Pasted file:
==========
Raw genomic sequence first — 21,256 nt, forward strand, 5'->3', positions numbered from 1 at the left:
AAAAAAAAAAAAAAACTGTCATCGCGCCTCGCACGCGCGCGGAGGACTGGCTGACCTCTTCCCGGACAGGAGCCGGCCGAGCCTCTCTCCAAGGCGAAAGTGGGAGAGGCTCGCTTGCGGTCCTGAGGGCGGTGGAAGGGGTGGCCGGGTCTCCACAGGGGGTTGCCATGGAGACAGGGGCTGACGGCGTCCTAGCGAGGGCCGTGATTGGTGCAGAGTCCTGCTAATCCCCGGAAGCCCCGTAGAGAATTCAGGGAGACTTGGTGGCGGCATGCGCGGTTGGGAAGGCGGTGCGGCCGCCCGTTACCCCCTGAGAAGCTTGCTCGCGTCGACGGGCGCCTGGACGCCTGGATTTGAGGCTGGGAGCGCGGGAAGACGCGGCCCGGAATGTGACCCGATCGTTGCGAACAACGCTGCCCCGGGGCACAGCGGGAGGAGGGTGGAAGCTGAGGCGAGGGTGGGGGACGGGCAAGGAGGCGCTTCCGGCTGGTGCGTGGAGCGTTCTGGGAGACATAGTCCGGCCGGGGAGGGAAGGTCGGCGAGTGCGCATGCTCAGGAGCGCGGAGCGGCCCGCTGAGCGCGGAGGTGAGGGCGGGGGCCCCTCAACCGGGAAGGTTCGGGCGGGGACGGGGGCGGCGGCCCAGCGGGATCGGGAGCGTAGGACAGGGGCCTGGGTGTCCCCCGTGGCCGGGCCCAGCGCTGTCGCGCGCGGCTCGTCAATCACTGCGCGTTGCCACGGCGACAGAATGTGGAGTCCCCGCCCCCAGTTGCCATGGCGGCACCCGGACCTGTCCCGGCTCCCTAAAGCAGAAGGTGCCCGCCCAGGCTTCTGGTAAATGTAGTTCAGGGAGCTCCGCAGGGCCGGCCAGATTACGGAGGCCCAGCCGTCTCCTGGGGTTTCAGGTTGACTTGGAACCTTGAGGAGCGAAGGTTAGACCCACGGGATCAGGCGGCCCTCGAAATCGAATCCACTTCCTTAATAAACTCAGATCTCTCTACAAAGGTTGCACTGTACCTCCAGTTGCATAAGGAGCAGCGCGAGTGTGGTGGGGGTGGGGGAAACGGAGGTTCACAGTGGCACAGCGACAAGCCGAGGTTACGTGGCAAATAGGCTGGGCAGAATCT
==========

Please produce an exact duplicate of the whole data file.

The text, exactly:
Raw genomic sequence first — 21,256 nt, forward strand, 5'->3', positions numbered from 1 at the left:
AAAAAAAAAAAAAAACTGTCATCGCGCCTCGCACGCGCGCGGAGGACTGGCTGACCTCTTCCCGGACAGGAGCCGGCCGAGCCTCTCTCCAAGGCGAAAGTGGGAGAGGCTCGCTTGCGGTCCTGAGGGCGGTGGAAGGGGTGGCCGGGTCTCCACAGGGGGTTGCCATGGAGACAGGGGCTGACGGCGTCCTAGCGAGGGCCGTGATTGGTGCAGAGTCCTGCTAATCCCCGGAAGCCCCGTAGAGAATTCAGGGAGACTTGGTGGCGGCATGCGCGGTTGGGAAGGCGGTGCGGCCGCCCGTTACCCCCTGAGAAGCTTGCTCGCGTCGACGGGCGCCTGGACGCCTGGATTTGAGGCTGGGAGCGCGGGAAGACGCGGCCCGGAATGTGACCCGATCGTTGCGAACAACGCTGCCCCGGGGCACAGCGGGAGGAGGGTGGAAGCTGAGGCGAGGGTGGGGGACGGGCAAGGAGGCGCTTCCGGCTGGTGCGTGGAGCGTTCTGGGAGACATAGTCCGGCCGGGGAGGGAAGGTCGGCGAGTGCGCATGCTCAGGAGCGCGGAGCGGCCCGCTGAGCGCGGAGGTGAGGGCGGGGGCCCCTCAACCGGGAAGGTTCGGGCGGGGACGGGGGCGGCGGCCCAGCGGGATCGGGAGCGTAGGACAGGGGCCTGGGTGTCCCCCGTGGCCGGGCCCAGCGCTGTCGCGCGCGGCTCGTCAATCACTGCGCGTTGCCACGGCGACAGAATGTGGAGTCCCCGCCCCCAGTTGCCATGGCGGCACCCGGACCTGTCCCGGCTCCCTAAAGCAGAAGGTGCCCGCCCAGGCTTCTGGTAAATGTAGTTCAGGGAGCTCCGCAGGGCCGGCCAGATTACGGAGGCCCAGCCGTCTCCTGGGGTTTCAGGTTGACTTGGAACCTTGAGGAGCGAAGGTTAGACCCACGGGATCAGGCGGCCCTCGAAATCGAATCCACTTCCTTAATAAACTCAGATCTCTCTACAAAGGTTGCACTGTACCTCCAGTTGCATAAGGAGCAGCGCGAGTGTGGTGGGGGTGGGGGAAACGGAGGTTCACAGTGGCACAGCGACAAGCCGAGGTTACGTGGCAAATAGGCTGGGCAGAATCT